This couldn’t be right… never really noticed these streamlined jobs before; they did seem so stylistically miscast. Lentil green to powder blue to khaki to blue-gray, lavender and horseradish tan: The tidy row were of the Art Deco or Moderne school, detailed in geometric flourishes, zig-zags and swirls, with pre-cast molds of mythic icons and opposing masks of comedy and tragedy—theatrical in drama and bas relief. One building center-block featured a brass landmark plaque implanted in the sidewalk before it, under the shade of a lone straggly tree. Apparently my destination was the wane pink job sandwiched in beside it, flush with plaster silver swirl panels and bookending molded squares atop Hellanistic globes. It roughly faced across from the Tenderloin Peace Memorial, just down from another landmark plaque—honoring the storied Blackhawk Jazz Club, postwar mecca for Duke, Dizzy, Monk, Miles and Lady back in the Day.

But the 239 Hyde I’d just encountered was now graced by Homeward Angels, besieged with distressed, do-or-die clients on walkers, in wheelchairs, under blankets of cardboard and Chronicles, waiting outside its solid steel doors like Deadheads for a Warfield gig, if not Depression Era Oakie breadline after a panhandle twister. Queued up out front was an encampment of rainbowed tents, tarps and other lean-tos, blankets and dropclothes propped up with broom and mop handles for some shade. Sleeping or just lounging beneath them were a ragged yet still feisty lot, patiently waiting to speak their mind and plight before HA staffers come morning.

Strewn about them about the sidewalk were soiled bedding, caked dishes, hand tools, broken appliances, foiled junkfood, Tupper containers of yesterday’s spoils, rinsed-out clothing drying in the afternoon sun. Some wizened souls even surrounded themselves with chests and drawers full of their stashes, keepsakes and other worldlies: everything placed and misplaced in its place. Lots of boombox music and Mary Jane—they were in no hurry, weren’t going anywhere in particular. Nevertheless, compound fractured people, lives on the line: I could see it in their faces, feel it in my own.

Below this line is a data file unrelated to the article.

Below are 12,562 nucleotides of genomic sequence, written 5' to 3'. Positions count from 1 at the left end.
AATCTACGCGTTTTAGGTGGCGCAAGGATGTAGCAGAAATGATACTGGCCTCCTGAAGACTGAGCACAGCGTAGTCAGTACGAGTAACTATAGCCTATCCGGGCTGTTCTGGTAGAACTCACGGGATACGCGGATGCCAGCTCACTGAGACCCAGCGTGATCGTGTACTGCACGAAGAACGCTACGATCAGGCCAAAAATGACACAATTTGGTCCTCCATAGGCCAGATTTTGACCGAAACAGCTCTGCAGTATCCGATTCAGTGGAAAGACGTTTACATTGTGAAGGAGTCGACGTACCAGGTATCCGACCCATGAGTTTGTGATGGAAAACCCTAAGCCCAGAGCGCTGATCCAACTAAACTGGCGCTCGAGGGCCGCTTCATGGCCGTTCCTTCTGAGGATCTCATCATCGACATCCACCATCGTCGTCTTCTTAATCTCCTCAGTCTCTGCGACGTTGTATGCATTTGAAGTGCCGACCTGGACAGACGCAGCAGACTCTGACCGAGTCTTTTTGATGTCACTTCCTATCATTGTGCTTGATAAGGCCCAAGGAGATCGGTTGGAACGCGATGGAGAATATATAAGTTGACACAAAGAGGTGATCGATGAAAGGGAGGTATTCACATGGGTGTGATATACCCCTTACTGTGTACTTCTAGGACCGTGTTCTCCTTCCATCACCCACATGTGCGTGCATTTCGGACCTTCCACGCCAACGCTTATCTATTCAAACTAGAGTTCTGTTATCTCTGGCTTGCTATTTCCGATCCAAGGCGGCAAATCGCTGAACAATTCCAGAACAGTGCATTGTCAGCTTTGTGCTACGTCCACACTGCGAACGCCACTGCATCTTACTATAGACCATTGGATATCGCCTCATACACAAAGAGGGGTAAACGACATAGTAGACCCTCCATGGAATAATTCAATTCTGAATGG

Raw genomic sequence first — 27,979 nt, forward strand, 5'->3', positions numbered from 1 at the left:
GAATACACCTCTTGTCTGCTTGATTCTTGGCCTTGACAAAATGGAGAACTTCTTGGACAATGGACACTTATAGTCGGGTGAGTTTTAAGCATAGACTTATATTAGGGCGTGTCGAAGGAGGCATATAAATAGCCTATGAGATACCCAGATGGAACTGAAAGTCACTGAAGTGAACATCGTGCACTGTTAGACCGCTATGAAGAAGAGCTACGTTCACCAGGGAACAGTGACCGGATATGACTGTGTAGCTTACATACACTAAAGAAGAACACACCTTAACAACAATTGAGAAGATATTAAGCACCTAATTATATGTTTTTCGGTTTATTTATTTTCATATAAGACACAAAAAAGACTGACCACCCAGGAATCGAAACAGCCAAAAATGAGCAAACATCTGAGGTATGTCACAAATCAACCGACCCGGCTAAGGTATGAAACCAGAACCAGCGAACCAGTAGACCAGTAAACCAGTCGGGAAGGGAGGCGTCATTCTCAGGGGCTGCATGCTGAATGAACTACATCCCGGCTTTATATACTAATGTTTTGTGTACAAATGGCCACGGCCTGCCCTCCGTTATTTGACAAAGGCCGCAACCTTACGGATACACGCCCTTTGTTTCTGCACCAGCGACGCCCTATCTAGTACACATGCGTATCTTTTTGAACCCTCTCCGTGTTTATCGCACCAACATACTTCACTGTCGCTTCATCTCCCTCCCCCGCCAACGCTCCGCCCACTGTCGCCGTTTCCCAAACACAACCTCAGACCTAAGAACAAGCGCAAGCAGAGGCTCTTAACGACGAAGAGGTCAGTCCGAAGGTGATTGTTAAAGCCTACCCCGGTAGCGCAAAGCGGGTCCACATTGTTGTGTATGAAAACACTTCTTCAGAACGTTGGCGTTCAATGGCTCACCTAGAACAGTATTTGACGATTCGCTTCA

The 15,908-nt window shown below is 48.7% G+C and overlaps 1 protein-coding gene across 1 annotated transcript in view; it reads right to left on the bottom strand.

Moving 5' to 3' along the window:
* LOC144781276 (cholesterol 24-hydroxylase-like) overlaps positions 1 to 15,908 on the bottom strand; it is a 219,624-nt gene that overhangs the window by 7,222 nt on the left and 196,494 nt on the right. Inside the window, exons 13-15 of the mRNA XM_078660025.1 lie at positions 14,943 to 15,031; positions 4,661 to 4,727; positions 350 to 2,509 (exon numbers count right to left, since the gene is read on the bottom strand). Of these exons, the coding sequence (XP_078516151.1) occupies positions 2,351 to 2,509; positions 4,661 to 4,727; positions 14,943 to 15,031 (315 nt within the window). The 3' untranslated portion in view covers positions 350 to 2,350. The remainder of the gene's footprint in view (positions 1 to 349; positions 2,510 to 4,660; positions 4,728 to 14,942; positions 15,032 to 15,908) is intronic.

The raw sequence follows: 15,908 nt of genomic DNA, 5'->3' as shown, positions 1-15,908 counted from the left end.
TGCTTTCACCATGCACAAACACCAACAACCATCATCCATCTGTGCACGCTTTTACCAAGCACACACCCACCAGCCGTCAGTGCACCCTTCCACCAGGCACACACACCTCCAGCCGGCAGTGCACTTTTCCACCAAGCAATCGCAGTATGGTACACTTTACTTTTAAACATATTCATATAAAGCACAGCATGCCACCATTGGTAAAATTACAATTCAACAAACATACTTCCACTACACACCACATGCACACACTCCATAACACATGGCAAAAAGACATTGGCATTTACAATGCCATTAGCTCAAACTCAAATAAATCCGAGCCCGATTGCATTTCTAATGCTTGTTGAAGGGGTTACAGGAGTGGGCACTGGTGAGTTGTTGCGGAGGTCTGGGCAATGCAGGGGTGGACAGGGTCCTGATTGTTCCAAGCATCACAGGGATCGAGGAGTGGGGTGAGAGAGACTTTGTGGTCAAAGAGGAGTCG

“How? Here?” I asked, Peter Tallian answering the intercom.

“Simple, Hollywood came calling.”

“You mean with their studio fundraisers?”

“No, with their film exchanges.”

“What—like needle exchanges?”

“Ahem, not quite,” Tallian frowned, welcoming me in through Homeward Angels’ double steel doors. He went on to explain as how nearly a century ago, motion pictures were shot on volatile nitrate-based film, which required safe storage when awaiting distribution to San Francisco theaters. So major L.A. studios like MGM, Paramount, Columbia and 20th Century Fox set up these fireproof, reinforced concrete structures with elaborate sprinkler and ventilation systems, in which to secure their precious new film reels. “I was told this very building was utilized by Majestic Studios, hence their trademark globe plasters out on its facade. That’s what prompted a little research on my part.”

“I see, same with the MGM lions and Fox sheik masks, huh? But why here in the Tenderloin, of all places,” I dusted off my plainly usual khaki and corduroy.

“This is nearest to where the Market Street movie houses were back then,” he led me to his rear floor office. “These distribution centers were like lending libraries to them all, while safeguarding finished reels from nitrate fires and explosions. Lots of cinema history in these places, all right, stretching back almost to Zoopraxiscope times. At least until the 1950s and 60s, when less explosive acetate-based film stocks arrived, and they became obsolete. Now come along.”